Riding with CF since August 2012
Strava: Jen's Strava Profile
Quick Facts about Jenn
Favorite Riding Memory
Getting a flat at the bottom of Beatty Road and Steve M, Oz, Javier didn’t realize it. They all had to ride back down to provide moral support while I changed my flat in record time. I know because they were timing me!
“I bought new wheels once...in the end I hurt the same” - my Dad
Jenn’s Riding History
I never would have started riding if I didn’t have my mom’s old road bike - a pretty cool hand built Steel Colnago Decor with Shimano Dura-Ace and 600 components from the early 90s (I’ve still got it too). She was an accomplished athlete - she used to hang with my Dad and the rest of the guys in their local bike club back in the 90s (they called her The Razorback). They would time trial, sign themselves up for miserable centuries (like the Death Ride...or any double), and didn’t let a weekend go by without hiring a babysitter for my brothers and I so they could get a solid long ride in. Cycling ended up being the gateway sport for my mom, next thing I know she was doing marathons, ultra marathons, triathlons, and some challenging day hikes such as Half Dome and Mt. Whitney. At the time I thought her running, hiking, and riding was crazy - I never understood the draw to her active lifestyle. Unfortunately, I never took the opportunity to ask my mom why she loved being active; in 2001 my mom was diagnosed with stage 4 lung cancer and she passed away a little over a year later and I inherited her bike.
I have a love-hate relationship with that bike, that is, the relationship started with a lot of hate. Once in a while in high school I would sign up for the bike leg in a biathlon or triathlon thinking that having this cool road bike would make me faster. Within 5 minutes of clipping in I would be regretting my decision as I would find myself mashing uphill on an oversized bike with standard cranks in cleats that were too small; not to mention I was not very fit then. You know that poor high schooler you would give a sympathy applause as they finished their 8th lap on the 2 mile track race, dead last and lapped twice? ...that wasn’t me. I was the student who ran so slow the race officials would lose track of the lap she was on and accidentally set up the 300 meter hurdle race when she still had a lap to go. That was my first taste of suffering on the bicycle... I would only make it up hills without stopping from fear of unclipping and falling over. My experiences at this time reinforced the thought that my parents were crazy for enjoying riding.
Anyhow, when I inherited this bike I was still a freshmen in college; living the college life of little space, little belongings and little money. I always managed to find a place to store this steel torture device under a bed or in a hallway closet - and it’s amazing I didn’t sell it for lack of money! I never would have decided on my own to pump those tires up and take that bike for a spin; that didn’t happen until 2012—10 years after I inherited the bike.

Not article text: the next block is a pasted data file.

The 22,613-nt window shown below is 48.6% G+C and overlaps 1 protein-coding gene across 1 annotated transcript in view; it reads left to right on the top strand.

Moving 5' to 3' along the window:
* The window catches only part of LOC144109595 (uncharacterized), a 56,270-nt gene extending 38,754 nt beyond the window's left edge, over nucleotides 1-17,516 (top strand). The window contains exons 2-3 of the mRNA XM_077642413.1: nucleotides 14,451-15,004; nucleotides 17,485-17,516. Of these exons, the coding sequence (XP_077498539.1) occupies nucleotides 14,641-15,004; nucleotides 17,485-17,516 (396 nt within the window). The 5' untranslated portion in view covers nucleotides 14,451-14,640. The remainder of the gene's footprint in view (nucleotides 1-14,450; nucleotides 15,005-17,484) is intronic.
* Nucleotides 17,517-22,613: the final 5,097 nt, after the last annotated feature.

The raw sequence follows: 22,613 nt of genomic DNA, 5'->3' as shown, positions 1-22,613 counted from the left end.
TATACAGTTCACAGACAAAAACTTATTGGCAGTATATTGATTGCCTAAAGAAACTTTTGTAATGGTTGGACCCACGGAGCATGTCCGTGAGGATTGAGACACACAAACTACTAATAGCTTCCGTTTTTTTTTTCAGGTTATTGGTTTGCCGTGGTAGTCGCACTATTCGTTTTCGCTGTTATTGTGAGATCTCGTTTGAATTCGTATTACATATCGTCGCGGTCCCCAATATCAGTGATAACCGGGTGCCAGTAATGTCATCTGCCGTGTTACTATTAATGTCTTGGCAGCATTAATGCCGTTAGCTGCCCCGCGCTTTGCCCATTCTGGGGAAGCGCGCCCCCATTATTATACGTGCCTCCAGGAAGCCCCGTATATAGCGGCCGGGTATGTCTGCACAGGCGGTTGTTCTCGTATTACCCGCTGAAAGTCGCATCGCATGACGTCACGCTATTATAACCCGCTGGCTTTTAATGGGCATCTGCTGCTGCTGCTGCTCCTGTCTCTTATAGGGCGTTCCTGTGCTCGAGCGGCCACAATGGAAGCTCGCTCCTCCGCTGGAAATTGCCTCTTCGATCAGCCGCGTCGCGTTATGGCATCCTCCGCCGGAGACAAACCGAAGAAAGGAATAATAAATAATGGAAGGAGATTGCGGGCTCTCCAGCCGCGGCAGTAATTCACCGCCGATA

Sometime in 2011 I decided to try running again. Without spectators to watch my slow humiliating pace I found I actually liked it. I immediately decided that I needed to do a marathon; I finished my first and only marathon in December of 2011 and spent the next 5 months running off and on nursing various overuse sports injuries. I missed running and needed something to keep in shape while I healed; that’s when I decided to take my mom’s bike for a spin in May 2012. I lived at the time about a mile from the ARBT near the hatchery; took the bike up to Beals Point. I thought those hills were terrible but for the first time I enjoyed riding. It was that moment I felt like I finally understood why my mom made a big effort to keep an active lifestyle - I felt like I knew who she was a little better after that.
I rode for about a week and decided I was going to sign up for my first century ride, the Lighthouse Century in Morro Bay. This century had a 6 mile long climb in it. I was struggling trying to find enough elevation gain on the ARBT; doing laps up the dam and Beals Point was getting quite boring. I decided to look for a bike club and found Cycle Folsom in August 2012. And they had a Gruppetto ride up “Indian Hill”. So I RSVP’d and showed up.
Riding with Cycle Folsom
Ever since that fateful ride up Indian Hill I have been determined to grow my strength as a cyclist and it’s been a great ride (pun intended) with Cycle Folsom. I’ve been dropped, I’ve been the person having mechanicals all day, I’ve closed that gap, I’ve also created that gap! I’ve laughed, I’ve cried (only inside), I’ve waved, I’ve made angry gestures, I’ve crashed, I have foregone a commitment or two to ride instead, I’ve ridden in all weather (below freezing, above 100, rain, wind, snow, hail...wait...not hail...I draw the line somewhere)....and I’ve always made it home! Every ride I finish, hill I tackle, and wheel I hang on too feels like an accomplishment to me; anything is better than running around a circle on a track dodging hurdles - the only version of “athletic” Jenn my mom knew.
Riding with Cycle Folsom has been (and will continue to be) an amazing experience; I’ve made great friends in this club the past several years and have learned so much from all the people I have ridden with - regardless of their experience or their strength. Great cycling starts here!
[Editor's note: Jennifer has been inspiring to watch grow within the club in terms of strength and skill. One of my favorite things about Jen is her smile and attitude. Her smile is there whether she's hurtin' or kicking your butt. For me, it's usually the latter! I'll took the liberty of editing the photo she submitted for her profile to include a tag line that is pretty appropriate (below). - Stan Schultz]